Understanding MLS Language

Here are the nine most common property listing status types:

This home is available for purchase, or is in some stage of negoiation with a buyer, but no deal has been struck.

Contingent Sale
Although a transaction can be written and accepted as contingent, the MLS no longer offers a contingent status. Most questionable or contingent sales are set to the Backup Sale status.

Backup Sale
For a particular reason, the seller is concerned that their accepted offer may not close. Examples of why listings are set to backup status include:

  • Buyer financial concerns
  • Market concerns
  • Sense of security
  • Just because (some agents always put their listing into backup status until all contingencies are removed. )

When a listing is flagged as Backup, the seller is soliciting additional offers for negotiation and acceptance. In the event that the first position offer fails, the next accepted offer immediately kicks into action.

Hold sale
We don't know of any hard and fast rules regarding the Hold Status. In broad terms, the hold status is used for many reasons including:

  • Seller is doing work on their property and wants to temporarily stop showings
  • Seller wants their home off the market for a particular reason

Withdrawn sale

The listing agent has withdrawn a listing from the MLS, the property is no longer listed for sale and the terms of the listing on the MLS are no longer are in effect. However, a withdrawn listing is still an active listing as far as the MLS is concerned and you may still be bound by the terms of your signed listing agreement.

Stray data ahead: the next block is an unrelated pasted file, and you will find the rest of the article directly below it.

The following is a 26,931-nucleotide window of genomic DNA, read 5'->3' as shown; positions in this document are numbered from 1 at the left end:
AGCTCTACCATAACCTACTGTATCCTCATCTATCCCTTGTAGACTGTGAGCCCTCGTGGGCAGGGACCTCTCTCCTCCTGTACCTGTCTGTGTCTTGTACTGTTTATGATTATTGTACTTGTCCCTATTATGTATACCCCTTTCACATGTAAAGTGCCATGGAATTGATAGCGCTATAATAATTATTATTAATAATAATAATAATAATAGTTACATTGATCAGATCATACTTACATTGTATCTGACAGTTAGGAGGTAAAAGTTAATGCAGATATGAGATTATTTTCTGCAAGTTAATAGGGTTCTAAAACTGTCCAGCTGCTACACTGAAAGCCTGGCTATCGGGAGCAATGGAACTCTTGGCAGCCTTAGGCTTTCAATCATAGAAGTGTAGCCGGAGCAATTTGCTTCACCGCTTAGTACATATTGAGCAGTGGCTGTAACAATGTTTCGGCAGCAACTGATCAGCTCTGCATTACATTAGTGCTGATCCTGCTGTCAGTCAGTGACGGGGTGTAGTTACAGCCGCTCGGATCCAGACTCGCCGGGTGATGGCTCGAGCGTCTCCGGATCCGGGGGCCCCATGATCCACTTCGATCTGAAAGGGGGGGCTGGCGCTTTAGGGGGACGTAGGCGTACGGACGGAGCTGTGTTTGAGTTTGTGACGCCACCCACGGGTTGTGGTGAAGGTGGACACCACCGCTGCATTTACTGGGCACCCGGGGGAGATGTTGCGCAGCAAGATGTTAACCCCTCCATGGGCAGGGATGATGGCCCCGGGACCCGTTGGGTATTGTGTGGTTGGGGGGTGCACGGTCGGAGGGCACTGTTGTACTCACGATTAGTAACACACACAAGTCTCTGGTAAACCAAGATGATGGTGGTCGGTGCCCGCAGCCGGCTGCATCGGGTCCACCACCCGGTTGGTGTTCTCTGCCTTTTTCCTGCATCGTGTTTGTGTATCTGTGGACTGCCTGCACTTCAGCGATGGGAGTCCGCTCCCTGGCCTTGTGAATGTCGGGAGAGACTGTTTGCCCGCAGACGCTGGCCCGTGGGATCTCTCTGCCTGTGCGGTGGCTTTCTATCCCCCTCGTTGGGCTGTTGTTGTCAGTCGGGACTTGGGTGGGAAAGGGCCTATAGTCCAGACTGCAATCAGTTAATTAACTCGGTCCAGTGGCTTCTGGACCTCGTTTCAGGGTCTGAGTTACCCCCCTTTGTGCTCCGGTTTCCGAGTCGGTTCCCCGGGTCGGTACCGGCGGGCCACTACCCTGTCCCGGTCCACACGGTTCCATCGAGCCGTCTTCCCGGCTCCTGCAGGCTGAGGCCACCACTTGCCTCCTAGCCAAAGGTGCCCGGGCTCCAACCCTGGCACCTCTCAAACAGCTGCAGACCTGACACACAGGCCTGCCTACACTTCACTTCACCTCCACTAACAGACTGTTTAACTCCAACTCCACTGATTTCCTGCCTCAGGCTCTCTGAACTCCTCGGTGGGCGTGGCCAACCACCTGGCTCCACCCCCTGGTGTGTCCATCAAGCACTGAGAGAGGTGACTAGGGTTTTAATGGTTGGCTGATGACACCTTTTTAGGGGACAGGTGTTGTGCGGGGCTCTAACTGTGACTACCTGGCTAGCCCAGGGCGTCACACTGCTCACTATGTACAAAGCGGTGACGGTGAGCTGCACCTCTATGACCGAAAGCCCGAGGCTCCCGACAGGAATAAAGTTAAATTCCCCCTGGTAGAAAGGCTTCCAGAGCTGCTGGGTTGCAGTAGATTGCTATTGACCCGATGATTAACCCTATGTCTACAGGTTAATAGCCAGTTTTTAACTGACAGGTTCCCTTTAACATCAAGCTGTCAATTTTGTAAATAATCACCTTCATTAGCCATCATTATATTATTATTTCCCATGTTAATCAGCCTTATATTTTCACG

Canceled Sale
The seller has opted to remove his home from the market. The property is no longer listed for sale and the listing agent stops all marketing efforts. If a sale is cancelled, there is no longer a contract between a listing broker and seller.

Pending sale
For all parties, the accepted offer seems to be solid enough to cease the solicitation of additional offers.

Did you know: one in four escrows will fall apart, and this includes deals that looked great on paper, but couldn't close for one reason or another. The only 100% deal is a closed transaction.

The contractual agreement between broker and seller has expired. The property is no longer listed. In the South Bay, most agents will list a home for 180 period. 

Status says it all 

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